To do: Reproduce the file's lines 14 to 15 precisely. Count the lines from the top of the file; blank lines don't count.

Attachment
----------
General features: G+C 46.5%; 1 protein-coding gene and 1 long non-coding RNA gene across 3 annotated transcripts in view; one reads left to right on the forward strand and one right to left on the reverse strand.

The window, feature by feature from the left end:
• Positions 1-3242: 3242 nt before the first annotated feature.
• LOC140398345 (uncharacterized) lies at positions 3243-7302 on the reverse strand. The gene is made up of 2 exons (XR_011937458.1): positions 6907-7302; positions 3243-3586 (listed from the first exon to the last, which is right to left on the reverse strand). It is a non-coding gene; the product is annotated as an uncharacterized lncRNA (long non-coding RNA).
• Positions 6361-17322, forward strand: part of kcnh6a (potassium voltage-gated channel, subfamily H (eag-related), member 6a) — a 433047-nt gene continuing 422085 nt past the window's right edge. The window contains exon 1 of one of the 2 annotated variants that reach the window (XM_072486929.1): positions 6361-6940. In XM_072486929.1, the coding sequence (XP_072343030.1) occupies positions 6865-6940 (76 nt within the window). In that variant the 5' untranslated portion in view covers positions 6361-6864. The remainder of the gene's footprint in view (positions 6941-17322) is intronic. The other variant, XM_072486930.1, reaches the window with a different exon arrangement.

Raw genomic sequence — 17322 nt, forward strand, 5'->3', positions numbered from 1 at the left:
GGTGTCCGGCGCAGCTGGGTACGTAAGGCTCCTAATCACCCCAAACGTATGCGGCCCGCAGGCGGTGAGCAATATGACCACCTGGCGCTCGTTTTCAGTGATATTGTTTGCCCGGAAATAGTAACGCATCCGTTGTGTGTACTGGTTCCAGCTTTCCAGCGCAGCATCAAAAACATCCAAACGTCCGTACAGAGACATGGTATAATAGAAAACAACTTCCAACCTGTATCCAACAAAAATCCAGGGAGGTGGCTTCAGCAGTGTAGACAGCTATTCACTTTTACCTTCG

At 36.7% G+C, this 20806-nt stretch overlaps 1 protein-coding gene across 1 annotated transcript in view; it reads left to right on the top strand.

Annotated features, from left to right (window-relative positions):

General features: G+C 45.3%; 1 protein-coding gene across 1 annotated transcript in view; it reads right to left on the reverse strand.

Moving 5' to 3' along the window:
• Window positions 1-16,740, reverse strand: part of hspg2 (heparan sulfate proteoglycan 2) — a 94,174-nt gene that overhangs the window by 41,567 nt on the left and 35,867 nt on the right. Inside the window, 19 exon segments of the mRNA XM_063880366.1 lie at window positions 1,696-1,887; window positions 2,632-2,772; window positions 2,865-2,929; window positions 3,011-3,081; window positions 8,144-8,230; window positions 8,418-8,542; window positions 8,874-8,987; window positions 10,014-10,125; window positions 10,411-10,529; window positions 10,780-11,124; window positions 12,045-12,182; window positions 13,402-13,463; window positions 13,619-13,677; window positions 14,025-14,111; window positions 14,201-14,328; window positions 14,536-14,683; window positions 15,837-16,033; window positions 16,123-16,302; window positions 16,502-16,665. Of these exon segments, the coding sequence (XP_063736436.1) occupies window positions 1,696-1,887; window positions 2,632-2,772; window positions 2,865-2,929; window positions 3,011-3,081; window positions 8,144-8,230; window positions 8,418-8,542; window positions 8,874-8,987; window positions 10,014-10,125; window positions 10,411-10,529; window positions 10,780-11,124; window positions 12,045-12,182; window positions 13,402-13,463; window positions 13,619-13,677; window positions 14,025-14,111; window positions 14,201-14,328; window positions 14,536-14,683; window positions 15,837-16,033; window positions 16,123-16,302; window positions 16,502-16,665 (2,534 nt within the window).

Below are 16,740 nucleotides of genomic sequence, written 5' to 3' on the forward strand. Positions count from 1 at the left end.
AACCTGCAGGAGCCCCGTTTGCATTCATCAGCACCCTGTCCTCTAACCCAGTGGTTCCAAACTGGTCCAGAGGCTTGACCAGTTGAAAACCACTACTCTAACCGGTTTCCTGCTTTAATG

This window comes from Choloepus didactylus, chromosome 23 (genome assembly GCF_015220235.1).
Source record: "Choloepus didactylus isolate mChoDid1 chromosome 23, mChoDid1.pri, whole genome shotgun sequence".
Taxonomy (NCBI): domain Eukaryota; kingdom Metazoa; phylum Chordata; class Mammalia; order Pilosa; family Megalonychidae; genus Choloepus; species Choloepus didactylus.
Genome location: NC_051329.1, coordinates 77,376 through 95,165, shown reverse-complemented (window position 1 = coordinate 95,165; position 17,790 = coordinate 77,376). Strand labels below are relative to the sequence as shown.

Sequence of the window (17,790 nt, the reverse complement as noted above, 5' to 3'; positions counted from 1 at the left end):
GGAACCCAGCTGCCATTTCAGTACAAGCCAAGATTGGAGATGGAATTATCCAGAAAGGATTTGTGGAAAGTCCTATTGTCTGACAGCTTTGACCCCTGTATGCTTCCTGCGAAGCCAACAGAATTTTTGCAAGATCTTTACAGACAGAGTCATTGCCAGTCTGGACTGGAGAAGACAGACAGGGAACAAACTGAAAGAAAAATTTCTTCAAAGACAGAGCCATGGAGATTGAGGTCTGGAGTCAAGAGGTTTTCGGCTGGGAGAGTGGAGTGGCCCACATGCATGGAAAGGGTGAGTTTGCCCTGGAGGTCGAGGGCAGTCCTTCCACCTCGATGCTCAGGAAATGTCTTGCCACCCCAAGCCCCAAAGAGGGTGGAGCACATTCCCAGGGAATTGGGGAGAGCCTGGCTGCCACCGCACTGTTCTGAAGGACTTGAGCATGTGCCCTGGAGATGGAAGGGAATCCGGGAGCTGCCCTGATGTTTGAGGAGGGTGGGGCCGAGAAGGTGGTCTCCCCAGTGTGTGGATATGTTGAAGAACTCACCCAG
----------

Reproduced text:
AACCTGCAGGAGCCCCGTTTGCATTCATCAGCACCCTGTCCTCTAACCCAGTGGTTCCAAACTGGTCCAGAGGCTTGACCAGTTGAAAACCACTACTCTAACCGGTTTCCTGCTTTAATG

This window comes from Choloepus didactylus, chromosome 23 (genome assembly GCF_015220235.1).